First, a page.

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Bethesda Patch

Erin Donaghue

 News Literacy Project Brings Journalists Into the Classroom

With roots in Bethesda, national news education program is hosting forums at Whitman this fall.

Alan Miller first got the idea for what would become the News Literacy Project in 2006. A Pulitzer-prize winning investigative reporter for the LA Times, he had recently finished speaking to 175 sixth graders at Thomas W. Pyle Middle School, where his daughter attended school, about journalism and why it matters.

After receiving 175 handwritten thank-you notes, “I realized that what I had shared with them really resonated,” said Miller, a Bethesda resident. At the same time, he saw his daughter, then 12, grappling with what he called a “tsunami” of news and information from a wide variety of both credible and not-so-credible sources online.

He got to thinking whether there was a way to teach students on a larger basis ways to wade through the influx of information coming at them in the digital age and how to determine which sources are reliable ones. Eventually, the idea would morph into the News Literacy Project, a national program that brings journalists into the classroom to teach students to sort fact from fiction.

The program launched in the classroom in February of 2009, after Miller had left the Washington bureau of the LA Times. It debuted in three schools across the country – a middle school in Brooklyn, a high school in Manhattan, and Walt Whitman High School in Bethesda. “Early on, I went to see [Whitman principal] Alan Goodwin, probably in March of 2008,” Miller said. “It was really just an idea. We hadn’t fleshed out the program at all. I told him about this and he threw open his doors and said, ‘Make us your guinea pig.’”

Since its launch, the project has expanded to about 25 English, government, history and humanities teachers in 11 schools New York City, Chicago and Bethesda. The program is reaching more than 1700 students. At Whitman, the project reached about 625 students last year in AP government and 12th-grade English classes, Miller said. This school year, the project will make its debut at Bethesda-Chevy Chase High School.

The project curriculum – which Miller co-wrote – poses questions to students including “Why does news matter?” “Why is a free media and the 1st Amendment important in a democracy?” “How do I know what to believe?” and “What are the challenges and opportunities created by the Internet?” Lesson plans address everything from viral email, Google and other search engines, Wikipedia, and the news, Miller said.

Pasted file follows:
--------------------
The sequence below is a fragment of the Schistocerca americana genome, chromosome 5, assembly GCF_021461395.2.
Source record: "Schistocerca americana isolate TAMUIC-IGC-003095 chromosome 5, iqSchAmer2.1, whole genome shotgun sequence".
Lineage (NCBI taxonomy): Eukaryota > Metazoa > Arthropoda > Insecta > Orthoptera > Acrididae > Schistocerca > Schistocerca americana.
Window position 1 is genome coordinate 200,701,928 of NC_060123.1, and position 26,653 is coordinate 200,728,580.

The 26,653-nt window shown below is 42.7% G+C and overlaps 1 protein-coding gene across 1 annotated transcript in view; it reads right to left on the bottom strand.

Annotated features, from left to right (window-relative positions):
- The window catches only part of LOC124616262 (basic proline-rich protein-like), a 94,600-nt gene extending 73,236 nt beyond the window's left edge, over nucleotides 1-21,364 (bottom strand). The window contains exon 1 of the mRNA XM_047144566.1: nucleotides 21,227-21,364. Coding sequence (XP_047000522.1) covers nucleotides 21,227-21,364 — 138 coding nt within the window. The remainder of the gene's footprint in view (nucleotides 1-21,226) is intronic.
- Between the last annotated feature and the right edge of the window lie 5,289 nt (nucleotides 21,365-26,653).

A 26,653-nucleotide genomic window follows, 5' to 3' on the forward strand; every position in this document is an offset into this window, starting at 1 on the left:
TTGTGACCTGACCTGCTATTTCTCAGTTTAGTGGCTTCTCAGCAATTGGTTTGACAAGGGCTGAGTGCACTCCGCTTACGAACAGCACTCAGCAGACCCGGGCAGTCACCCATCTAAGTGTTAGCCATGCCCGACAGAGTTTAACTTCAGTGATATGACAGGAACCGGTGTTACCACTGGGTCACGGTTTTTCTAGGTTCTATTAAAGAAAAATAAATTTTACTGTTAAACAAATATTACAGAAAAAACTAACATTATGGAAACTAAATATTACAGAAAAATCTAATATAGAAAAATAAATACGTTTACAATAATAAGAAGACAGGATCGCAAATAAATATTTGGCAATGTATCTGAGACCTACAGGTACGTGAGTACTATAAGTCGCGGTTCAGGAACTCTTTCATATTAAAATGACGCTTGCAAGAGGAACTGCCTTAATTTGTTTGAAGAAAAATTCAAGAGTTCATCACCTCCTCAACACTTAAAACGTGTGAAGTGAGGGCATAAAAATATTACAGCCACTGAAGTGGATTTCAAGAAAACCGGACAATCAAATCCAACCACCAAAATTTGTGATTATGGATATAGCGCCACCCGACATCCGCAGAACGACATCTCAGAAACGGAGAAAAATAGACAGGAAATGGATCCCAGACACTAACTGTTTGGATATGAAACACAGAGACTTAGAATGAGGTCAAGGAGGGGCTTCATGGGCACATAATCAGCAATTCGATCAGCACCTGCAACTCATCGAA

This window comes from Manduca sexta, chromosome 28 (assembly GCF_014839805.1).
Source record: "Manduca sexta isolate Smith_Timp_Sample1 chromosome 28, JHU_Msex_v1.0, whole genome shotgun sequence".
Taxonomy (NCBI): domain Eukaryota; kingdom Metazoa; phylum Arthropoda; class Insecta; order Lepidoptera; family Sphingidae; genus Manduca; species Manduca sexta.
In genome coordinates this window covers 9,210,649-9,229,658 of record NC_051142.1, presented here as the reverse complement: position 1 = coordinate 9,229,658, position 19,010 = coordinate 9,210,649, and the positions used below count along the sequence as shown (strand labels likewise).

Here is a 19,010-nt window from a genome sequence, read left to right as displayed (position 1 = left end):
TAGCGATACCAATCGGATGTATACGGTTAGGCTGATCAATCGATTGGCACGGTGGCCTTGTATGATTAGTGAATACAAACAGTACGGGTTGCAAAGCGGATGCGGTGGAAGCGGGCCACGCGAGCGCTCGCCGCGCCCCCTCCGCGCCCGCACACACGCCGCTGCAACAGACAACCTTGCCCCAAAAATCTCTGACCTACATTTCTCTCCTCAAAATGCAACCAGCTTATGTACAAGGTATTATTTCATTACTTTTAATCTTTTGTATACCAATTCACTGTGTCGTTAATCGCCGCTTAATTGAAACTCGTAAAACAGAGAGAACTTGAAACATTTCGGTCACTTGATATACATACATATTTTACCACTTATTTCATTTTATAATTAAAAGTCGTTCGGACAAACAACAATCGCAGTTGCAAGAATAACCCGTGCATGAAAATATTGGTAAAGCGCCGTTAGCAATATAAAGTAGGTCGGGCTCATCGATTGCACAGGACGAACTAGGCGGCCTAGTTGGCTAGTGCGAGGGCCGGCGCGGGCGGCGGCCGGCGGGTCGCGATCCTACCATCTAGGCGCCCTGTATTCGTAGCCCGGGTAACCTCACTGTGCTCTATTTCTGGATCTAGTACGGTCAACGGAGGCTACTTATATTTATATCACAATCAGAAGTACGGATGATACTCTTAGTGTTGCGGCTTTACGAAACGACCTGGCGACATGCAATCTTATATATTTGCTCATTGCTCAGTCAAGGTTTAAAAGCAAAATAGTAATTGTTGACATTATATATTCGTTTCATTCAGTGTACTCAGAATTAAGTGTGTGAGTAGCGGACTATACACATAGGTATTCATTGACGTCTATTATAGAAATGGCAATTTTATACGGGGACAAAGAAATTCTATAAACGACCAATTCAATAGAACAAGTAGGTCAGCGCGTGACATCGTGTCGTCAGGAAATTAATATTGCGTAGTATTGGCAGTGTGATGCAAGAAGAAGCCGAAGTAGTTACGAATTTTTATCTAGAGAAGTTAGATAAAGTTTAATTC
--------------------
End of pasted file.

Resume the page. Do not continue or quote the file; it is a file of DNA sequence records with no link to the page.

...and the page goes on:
After introducing the curriculum, teachers work with a project coordinator to bring the project’s participating journalists into the classroom to talk about their craft. Students also take part in a hands-on project.

“When students are using search engines, trying to figure out which are reliable sources is incredibly important,” said Whitman principal Alan Goodwin. “Unfortunately our society is getting further and further away from print and more towards these kinds of electronic sources, so it’s definitely important for students.”

Participating news organizations include The New York Times, USA Today, The Washington Post, CNN, NPR, ABC News, NBC News, CBS News, the Associated Press and the Los Angeles Times. Vivian Schiller, president and CEO of NPR and Whitman mom, chairs the project’s board.

This fall, the News Literacy Project has organized a series of speaker forums that are bringing journalists to Whitman to speak to students and the community. The next forum, slated for Sunday, will feature Gwen Ifill of the “PBS NewsHour” and “Washington Week,” a project board member.  Ifill will discuss “Race and Politics in the Age of Obama,” and the event is set to be moderated by Richard Wolffe of MSNBC.

“The goal of the forums is to further our mission, raise our profile and build support in this community for what we’re doing in the classroom,” Miller said.

The final forum, slated for Nov. 4, will feature former White House press secretaries Michael McCurry and Dana Perino.

To learn more about the News Literacy Project or to purchase tickets for the forum, visit www.thenewsliteracyproject.org.